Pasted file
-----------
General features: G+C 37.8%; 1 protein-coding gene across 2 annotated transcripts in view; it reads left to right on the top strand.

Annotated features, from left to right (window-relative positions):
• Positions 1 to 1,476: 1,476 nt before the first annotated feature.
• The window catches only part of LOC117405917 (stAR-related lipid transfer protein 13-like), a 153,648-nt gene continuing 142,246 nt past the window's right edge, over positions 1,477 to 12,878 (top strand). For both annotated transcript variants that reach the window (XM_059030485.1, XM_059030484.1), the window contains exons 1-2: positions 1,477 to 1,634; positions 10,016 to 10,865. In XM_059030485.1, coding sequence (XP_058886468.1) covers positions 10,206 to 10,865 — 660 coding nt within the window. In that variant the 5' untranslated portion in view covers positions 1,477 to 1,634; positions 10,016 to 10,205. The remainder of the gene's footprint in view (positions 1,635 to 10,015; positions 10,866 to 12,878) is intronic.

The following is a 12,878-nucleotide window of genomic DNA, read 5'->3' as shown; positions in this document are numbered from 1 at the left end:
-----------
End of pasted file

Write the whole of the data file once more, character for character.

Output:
General features: G+C 37.8%; 1 protein-coding gene across 2 annotated transcripts in view; it reads left to right on the top strand.

Annotated features, from left to right (window-relative positions):
• Positions 1 to 1,476: 1,476 nt before the first annotated feature.
• The window catches only part of LOC117405917 (stAR-related lipid transfer protein 13-like), a 153,648-nt gene continuing 142,246 nt past the window's right edge, over positions 1,477 to 12,878 (top strand). For both annotated transcript variants that reach the window (XM_059030485.1, XM_059030484.1), the window contains exons 1-2: positions 1,477 to 1,634; positions 10,016 to 10,865. In XM_059030485.1, coding sequence (XP_058886468.1) covers positions 10,206 to 10,865 — 660 coding nt within the window. In that variant the 5' untranslated portion in view covers positions 1,477 to 1,634; positions 10,016 to 10,205. The remainder of the gene's footprint in view (positions 1,635 to 10,015; positions 10,866 to 12,878) is intronic.

The following is a 12,878-nucleotide window of genomic DNA, read 5'->3' as shown; positions in this document are numbered from 1 at the left end: